Greg Cote: Pelé, 'king of the beautiful game,' touched the world and left mark on South Florida, too
His given name was a handful.
The two-syllable name the world came to know him by was an accident.
Edson Arantes do Nascimento became Pelé because as a boy he mispronounced the name of a player from that era called Bilé, and the mistake stuck and became his own moniker.
He came to be known as something else, did Pelé:
The King of The Beautiful Game.
Pele’ passed away on Thursday in his native Brazil at age 82, after a long battle with colon cancer.
He was the best, biggest, most important figure from the past century in the world’s most popular sport. All of those who followed and came to challenge his stature and place — Diego Maradona, Cristiano Ronaldo, Lionel Messi — they were compared to Pele’. To the king. He was the template. The temple.
He is the only man to have played on three World Cup-winning teams, cementing his status as an icon and legend in Brazil, for both the national team and his club team, Santos. Brazil in 1958 and 1962 was the last nation to win consecutive men’s World Cups, with Pelé the 17-year-old phenom in ‘58.
He would score 95 goals in 114 national team appearances, helping redefine the sport internationally, and later helping popularize it in the United States.
Beyond his prime Pelé had retired from the international stage to compete in the fledgling North American Soccer League. Except, when you are Pelé, you are the international stage. He brought it to the New York Cosmos in 1977, and around the United States, introducing the sport to millions of Americans.
South Florida had a piece of it Pelé.
His Santos club played an exhibition vs. the NASL’s Miami Toros in 1973 at the Orange Bowl, drawing some 23,000 fans.
In 1977, Pelé was then 37 and playing for the league’s flagship New York Cosmos, who twice played the Fort Lauderdale Strikers at Lockhart Stadium, the site where Inter Miami of Major League Soccer now plays. (The Toros had become the Strikers).
Lockhart was a glorified (but hardly that) high school football stadium with bleacher seats, a little bandbox hardly befitting the stature of Pelé. No matter. On a soccer pitch put anywhere, it was a beautiful game to Pelé. Lockhart sat about 19,000 fans, but for Pele’s visits the place burst at its seams, the traffic backed up on Interstate 95 for miles.
Ray Hudson, then a young Strikers star, recalls being gifted a Pelé jersey from the man himself after one game at Lockhart in ‘77. The scene in the visitors locker room as Hudson walks in postgame:
“There was Ahmet Ertugen [the famed record producer whose brothers owned the Cosmos] giving Pelés feet a rub. The greatest record producer of all time on his knees soothing Pelé feet. Pele’ had the shirt for me on his shoulder.”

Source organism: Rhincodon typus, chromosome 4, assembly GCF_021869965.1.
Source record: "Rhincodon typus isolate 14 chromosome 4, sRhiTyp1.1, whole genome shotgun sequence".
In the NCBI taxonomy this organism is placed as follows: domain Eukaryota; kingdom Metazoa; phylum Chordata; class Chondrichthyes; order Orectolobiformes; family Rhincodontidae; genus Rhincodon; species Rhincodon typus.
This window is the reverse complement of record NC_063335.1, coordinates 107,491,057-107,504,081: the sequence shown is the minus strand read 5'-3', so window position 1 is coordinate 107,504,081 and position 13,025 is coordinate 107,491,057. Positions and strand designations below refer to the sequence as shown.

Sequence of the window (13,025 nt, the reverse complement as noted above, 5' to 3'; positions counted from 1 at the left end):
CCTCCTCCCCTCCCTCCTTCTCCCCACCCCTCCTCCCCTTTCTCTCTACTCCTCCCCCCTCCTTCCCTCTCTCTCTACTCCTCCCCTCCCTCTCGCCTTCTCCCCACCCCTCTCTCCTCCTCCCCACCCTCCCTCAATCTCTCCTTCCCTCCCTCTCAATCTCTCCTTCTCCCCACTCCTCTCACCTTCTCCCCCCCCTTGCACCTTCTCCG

During the match, “I make a wonderful tackle from the side, and Pelé goes down. As I pass the ball away I wanted to turn around and pick him up. You don’t do that. But it was him. It was like playing against a deity.”
Hudson laughs at the memory.
“This was a a high school football field with bleachers. A ramshackle locker room, run down, held together with duct tape. And there’s Pelé. Are you kidding me!?”
Hudson cannot help but rhapsodize in appreciation at the memory of, and legacy of, Pelé:
“He was the most beloved athlete of all time, a talent beyond compare, an ambassador for the game. He had a radiant quality a blind man on a galloping horse could see. The greatest player the world had ever seen. A virtuoso. He was the big bang of the game in this country.”
Pelé’s soccer ball was a child was a sock stuffed with newspapers or rags. He shined shoes to buy his first proper ball.
His fame would grow to such a magnitude the two sides in a 1967 civil war in Nigeria agreed to a brief cease-fire so Pelé cold play an exhibition match in that country. Queen Elizabeth knighted him.
He was invited to the White House. “My name is Ronald Reagan, I’m the president of the United States of America,” the host said. “But you don’t need to introduce yourself because everyone knows who Pelé is.”
Pelé is said to have been Brazil’s first modern Black national hero but opposing fans taunted him with monkey chants at home and all over the world. “He said he would never play if he had to stop every time he heard those chants,” said Angelica Basthi, a Pelé biographer.
Pele’ is among a generation leaving us one by one. The Muhammad Alis. The Bill Russells.
These are the greats who earned their magnitude before the world we know now. Before ESPN “SportsCenter.” Before the Internet. Before social media allowed the world to instantly and collectively marvel at greatness.
Greatness, though, doesn’t require external acknowledgment. Pelé did not. He earned his stature, his immortality, just the same.
Once and always, The King of The Beautiful Game.
(Greg Cote is a columnist for the Miami Herald.)
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